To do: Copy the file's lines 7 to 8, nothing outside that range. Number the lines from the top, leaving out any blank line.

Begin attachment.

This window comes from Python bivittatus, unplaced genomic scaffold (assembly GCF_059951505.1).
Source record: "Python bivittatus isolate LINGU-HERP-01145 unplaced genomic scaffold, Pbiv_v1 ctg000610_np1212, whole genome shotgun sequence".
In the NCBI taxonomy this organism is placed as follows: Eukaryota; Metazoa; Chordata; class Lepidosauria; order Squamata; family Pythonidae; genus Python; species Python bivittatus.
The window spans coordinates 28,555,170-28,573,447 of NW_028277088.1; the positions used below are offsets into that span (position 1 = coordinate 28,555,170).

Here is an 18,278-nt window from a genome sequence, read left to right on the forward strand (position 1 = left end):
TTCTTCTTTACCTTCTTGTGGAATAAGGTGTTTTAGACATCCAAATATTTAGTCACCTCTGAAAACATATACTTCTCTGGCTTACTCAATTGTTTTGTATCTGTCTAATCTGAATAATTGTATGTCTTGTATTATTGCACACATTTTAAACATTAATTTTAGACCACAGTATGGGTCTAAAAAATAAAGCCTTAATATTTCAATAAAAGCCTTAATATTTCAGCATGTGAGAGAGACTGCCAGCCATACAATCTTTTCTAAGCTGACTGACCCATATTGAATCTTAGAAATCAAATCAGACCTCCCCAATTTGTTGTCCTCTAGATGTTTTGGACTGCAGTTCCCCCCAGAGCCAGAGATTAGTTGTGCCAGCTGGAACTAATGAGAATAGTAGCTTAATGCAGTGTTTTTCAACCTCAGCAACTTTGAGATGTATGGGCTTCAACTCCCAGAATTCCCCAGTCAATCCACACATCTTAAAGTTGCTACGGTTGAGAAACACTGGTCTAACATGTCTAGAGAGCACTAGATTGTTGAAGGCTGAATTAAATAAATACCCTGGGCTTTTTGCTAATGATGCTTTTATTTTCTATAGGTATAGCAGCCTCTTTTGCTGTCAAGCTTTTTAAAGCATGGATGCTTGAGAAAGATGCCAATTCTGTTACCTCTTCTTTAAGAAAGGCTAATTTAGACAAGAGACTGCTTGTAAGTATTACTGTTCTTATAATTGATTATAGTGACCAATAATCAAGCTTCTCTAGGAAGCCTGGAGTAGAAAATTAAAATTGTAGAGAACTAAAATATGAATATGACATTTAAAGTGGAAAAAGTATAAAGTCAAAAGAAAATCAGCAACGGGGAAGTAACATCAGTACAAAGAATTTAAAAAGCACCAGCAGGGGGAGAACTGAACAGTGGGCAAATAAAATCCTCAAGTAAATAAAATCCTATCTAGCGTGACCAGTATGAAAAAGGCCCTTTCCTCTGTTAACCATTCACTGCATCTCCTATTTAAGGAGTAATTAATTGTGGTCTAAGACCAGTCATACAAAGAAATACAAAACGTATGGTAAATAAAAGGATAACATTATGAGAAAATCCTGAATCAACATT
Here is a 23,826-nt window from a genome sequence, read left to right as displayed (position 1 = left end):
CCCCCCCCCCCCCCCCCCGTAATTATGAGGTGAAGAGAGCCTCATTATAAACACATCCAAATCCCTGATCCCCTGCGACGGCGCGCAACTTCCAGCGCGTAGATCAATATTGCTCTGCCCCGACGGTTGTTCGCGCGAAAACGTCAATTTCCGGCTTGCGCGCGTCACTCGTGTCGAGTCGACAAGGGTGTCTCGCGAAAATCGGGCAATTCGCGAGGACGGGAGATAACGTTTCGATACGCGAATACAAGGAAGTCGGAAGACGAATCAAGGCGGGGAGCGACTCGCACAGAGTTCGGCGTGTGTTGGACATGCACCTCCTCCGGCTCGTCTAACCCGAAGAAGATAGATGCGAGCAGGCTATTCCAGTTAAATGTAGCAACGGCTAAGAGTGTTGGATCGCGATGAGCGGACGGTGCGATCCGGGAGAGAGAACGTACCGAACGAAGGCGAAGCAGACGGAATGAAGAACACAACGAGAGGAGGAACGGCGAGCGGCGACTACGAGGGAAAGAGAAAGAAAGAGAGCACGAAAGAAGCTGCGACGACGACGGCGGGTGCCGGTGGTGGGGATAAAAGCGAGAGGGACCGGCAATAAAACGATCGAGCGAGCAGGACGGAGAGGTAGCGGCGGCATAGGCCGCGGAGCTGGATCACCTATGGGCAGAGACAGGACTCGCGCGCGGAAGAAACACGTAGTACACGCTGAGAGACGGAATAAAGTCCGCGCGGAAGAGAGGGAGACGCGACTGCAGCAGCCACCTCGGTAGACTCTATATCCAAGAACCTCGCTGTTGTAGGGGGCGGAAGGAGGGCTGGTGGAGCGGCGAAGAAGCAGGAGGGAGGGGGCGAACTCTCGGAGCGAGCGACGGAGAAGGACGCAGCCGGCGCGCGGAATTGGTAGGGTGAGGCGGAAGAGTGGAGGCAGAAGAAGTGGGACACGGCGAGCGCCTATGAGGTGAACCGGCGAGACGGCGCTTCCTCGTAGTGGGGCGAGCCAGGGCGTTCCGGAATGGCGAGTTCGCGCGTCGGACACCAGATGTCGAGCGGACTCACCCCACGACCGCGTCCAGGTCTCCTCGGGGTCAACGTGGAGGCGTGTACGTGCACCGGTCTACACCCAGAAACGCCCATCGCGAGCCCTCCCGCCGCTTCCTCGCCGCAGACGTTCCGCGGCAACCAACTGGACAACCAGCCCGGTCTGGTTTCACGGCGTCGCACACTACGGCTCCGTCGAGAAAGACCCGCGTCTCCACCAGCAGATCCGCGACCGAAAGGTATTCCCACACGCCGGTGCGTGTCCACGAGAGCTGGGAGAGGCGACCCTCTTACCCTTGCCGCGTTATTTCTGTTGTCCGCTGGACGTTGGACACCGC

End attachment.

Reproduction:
Here is a 23,826-nt window from a genome sequence, read left to right as displayed (position 1 = left end):
CCCCCCCCCCCCCCCCCCGTAATTATGAGGTGAAGAGAGCCTCATTATAAACACATCCAAATCCCTGATCCCCTGCGACGGCGCGCAACTTCCAGCGCGTAGATCAATATTGCTCTGCCCCGACGGTTGTTCGCGCGAAAACGTCAATTTCCGGCTTGCGCGCGTCACTCGTGTCGAGTCGACAAGGGTGTCTCGCGAAAATCGGGCAATTCGCGAGGACGGGAGATAACGTTTCGATACGCGAATACAAGGAAGTCGGAAGACGAATCAAGGCGGGGAGCGACTCGCACAGAGTTCGGCGTGTGTTGGACATGCACCTCCTCCGGCTCGTCTAACCCGAAGAAGATAGATGCGAGCAGGCTATTCCAGTTAAATGTAGCAACGGCTAAGAGTGTTGGATCGCGATGAGCGGACGGTGCGATCCGGGAGAGAGAACGTACCGAACGAAGGCGAAGCAGACGGAATGAAGAACACAACGAGAGGAGGAACGGCGAGCGGCGACTACGAGGGAAAGAGAAAGAAAGAGAGCACGAAAGAAGCTGCGACGACGACGGCGGGTGCCGGTGGTGGGGATAAAAGCGAGAGGGACCGGCAATAAAACGATCGAGCGAGCAGGACGGAGAGGTAGCGGCGGCATAGGCCGCGGAGCTGGATCACCTATGGGCAGAGACAGGACTCGCGCGCGGAAGAAACACGTAGTACACGCTGAGAGACGGAATAAAGTCCGCGCGGAAGAGAGGGAGACGCGACTGCAGCAGCCACCTCGGTAGACTCTATATCCAAGAACCTCGCTGTTGTAGGGGGCGGAAGGAGGGCTGGTGGAGCGGCGAAGAAGCAGGAGGGAGGGGGCGAACTCTCGGAGCGAGCGACGGAGAAGGACGCAGCCGGCGCGCGGAATTGGTAGGGTGAGGCGGAAGAGTGGAGGCAGAAGAAGTGGGACACGGCGAGCGCCTATGAGGTGAACCGGCGAGACGGCGCTTCCTCGTAGTGGGGCGAGCCAGGGCGTTCCGGAATGGCGAGTTCGCGCGTCGGACACCAGATGTCGAGCGGACTCACCCCACGACCGCGTCCAGGTCTCCTCGGGGTCAACGTGGAGGCGTGTACGTGCACCGGTCTACACCCAGAAACGCCCATCGCGAGCCCTCCCGCCGCTTCCTCGCCGCAGACGTTCCGCGGCAACCAACTGGACAACCAGCCCGGTCTGGTTTCACGGCGTCGCACACTACGGCTCCGTCGAGAAAGACCCGCGTCTCCACCAGCAGATCCGCGACCGAAAGGTATTCCCACACGCCGGTGCGTGTCCACGAGAGCTGGGAGAGGCGACCCTCTTACCCTTGCCGCGTTATTTCTGTTGTCCGCTGGACGTTGGACACCGC